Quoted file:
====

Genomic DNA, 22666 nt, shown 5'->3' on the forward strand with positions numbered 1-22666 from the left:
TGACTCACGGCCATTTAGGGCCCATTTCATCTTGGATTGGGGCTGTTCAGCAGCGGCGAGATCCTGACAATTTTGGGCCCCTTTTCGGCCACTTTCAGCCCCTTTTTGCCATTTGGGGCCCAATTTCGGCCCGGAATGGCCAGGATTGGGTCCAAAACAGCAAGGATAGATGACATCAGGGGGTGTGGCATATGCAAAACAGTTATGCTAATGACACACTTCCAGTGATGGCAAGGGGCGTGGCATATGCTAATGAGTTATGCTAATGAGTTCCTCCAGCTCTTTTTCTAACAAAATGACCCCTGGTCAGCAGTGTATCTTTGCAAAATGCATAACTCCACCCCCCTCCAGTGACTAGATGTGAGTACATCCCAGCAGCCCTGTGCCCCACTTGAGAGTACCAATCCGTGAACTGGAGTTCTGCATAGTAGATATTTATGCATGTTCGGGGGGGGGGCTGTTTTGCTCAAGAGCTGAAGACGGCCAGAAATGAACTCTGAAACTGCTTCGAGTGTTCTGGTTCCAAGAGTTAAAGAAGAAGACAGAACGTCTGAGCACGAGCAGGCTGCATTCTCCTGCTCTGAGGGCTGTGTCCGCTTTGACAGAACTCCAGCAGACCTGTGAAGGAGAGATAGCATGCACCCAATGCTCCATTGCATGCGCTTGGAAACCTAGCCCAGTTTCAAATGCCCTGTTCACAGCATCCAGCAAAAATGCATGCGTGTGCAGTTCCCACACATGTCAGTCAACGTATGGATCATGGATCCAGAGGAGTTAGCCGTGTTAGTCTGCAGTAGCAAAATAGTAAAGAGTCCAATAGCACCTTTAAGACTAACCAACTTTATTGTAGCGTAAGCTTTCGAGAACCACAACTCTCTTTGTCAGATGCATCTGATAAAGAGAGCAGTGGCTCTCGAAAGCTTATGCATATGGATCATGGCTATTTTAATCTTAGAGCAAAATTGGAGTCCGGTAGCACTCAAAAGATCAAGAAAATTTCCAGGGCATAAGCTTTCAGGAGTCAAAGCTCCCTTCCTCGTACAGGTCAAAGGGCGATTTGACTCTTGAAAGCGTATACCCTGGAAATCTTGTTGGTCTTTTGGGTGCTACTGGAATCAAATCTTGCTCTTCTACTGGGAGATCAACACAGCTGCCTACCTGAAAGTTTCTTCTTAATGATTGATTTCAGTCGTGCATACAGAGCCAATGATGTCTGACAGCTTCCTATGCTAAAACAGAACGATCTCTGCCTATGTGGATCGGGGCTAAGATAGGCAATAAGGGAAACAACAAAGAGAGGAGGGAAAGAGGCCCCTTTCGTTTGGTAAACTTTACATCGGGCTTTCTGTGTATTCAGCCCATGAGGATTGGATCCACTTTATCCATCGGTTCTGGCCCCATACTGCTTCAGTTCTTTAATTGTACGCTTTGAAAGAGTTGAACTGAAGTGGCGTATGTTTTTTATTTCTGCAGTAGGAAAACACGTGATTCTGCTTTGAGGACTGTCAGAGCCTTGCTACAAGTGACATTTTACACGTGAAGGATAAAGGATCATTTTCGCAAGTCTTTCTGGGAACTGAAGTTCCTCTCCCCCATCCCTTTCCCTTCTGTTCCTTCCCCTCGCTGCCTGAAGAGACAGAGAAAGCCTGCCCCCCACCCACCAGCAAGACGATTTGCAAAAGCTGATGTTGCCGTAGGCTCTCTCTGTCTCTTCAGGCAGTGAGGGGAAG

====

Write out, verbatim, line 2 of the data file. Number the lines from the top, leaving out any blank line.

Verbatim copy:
TGACTCACGGCCATTTAGGGCCCATTTCATCTTGGATTGGGGCTGTTCAGCAGCGGCGAGATCCTGACAATTTTGGGCCCCTTTTCGGCCACTTTCAGCCCCTTTTTGCCATTTGGGGCCCAATTTCGGCCCGGAATGGCCAGGATTGGGTCCAAAACAGCAAGGATAGATGACATCAGGGGGTGTGGCATATGCAAAACAGTTATGCTAATGACACACTTCCAGTGATGGCAAGGGGCGTGGCATATGCTAATGAGTTATGCTAATGAGTTCCTCCAGCTCTTTTTCTAACAAAATGACCCCTGGTCAGCAGTGTATCTTTGCAAAATGCATAACTCCACCCCCCTCCAGTGACTAGATGTGAGTACATCCCAGCAGCCCTGTGCCCCACTTGAGAGTACCAATCCGTGAACTGGAGTTCTGCATAGTAGATATTTATGCATGTTCGGGGGGGGGGCTGTTTTGCTCAAGAGCTGAAGACGGCCAGAAATGAACTCTGAAACTGCTTCGAGTGTTCTGGTTCCAAGAGTTAAAGAAGAAGACAGAACGTCTGAGCACGAGCAGGCTGCATTCTCCTGCTCTGAGGGCTGTGTCCGCTTTGACAGAACTCCAGCAGACCTGTGAAGGAGAGATAGCATGCACCCAATGCTCCATTGCATGCGCTTGGAAACCTAGCCCAGTTTCAAATGCCCTGTTCACAGCATCCAGCAAAAATGCATGCGTGTGCAGTTCCCACACATGTCAGTCAACGTATGGATCATGGATCCAGAGGAGTTAGCCGTGTTAGTCTGCAGTAGCAAAATAGTAAAGAGTCCAATAGCACCTTTAAGACTAACCAACTTTATTGTAGCGTAAGCTTTCGAGAACCACAACTCTCTTTGTCAGATGCATCTGATAAAGAGAGCAGTGGCTCTCGAAAGCTTATGCATATGGATCATGGCTATTTTAATCTTAGAGCAAAATTGGAGTCCGGTAGCACTCAAAAGATCAAGAAAATTTCCAGGGCATAAGCTTTCAGGAGTCAAAGCTCCCTTCCTCGTACAGGTCAAAGGGCGATTTGACTCTTGAAAGCGTATACCCTGGAAATCTTGTTGGTCTTTTGGGTGCTACTGGAATCAAATCTTGCTCTTCTACTGGGAGATCAACACAGCTGCCTACCTGAAAGTTTCTTCTTAATGATTGATTTCAGTCGTGCATACAGAGCCAATGATGTCTGACAGCTTCCTATGCTAAAACAGAACGATCTCTGCCTATGTGGATCGGGGCTAAGATAGGCAATAAGGGAAACAACAAAGAGAGGAGGGAAAGAGGCCCCTTTCGTTTGGTAAACTTTACATCGGGCTTTCTGTGTATTCAGCCCATGAGGATTGGATCCACTTTATCCATCGGTTCTGGCCCCATACTGCTTCAGTTCTTTAATTGTACGCTTTGAAAGAGTTGAACTGAAGTGGCGTATGTTTTTTATTTCTGCAGTAGGAAAACACGTGATTCTGCTTTGAGGACTGTCAGAGCCTTGCTACAAGTGACATTTTACACGTGAAGGATAAAGGATCATTTTCGCAAGTCTTTCTGGGAACTGAAGTTCCTCTCCCCCATCCCTTTCCCTTCTGTTCCTTCCCCTCGCTGCCTGAAGAGACAGAGAAAGCCTGCCCCCCACCCACCAGCAAGACGATTTGCAAAAGCTGATGTTGCCGTAGGCTCTCTCTGTCTCTTCAGGCAGTGAGGGGAAG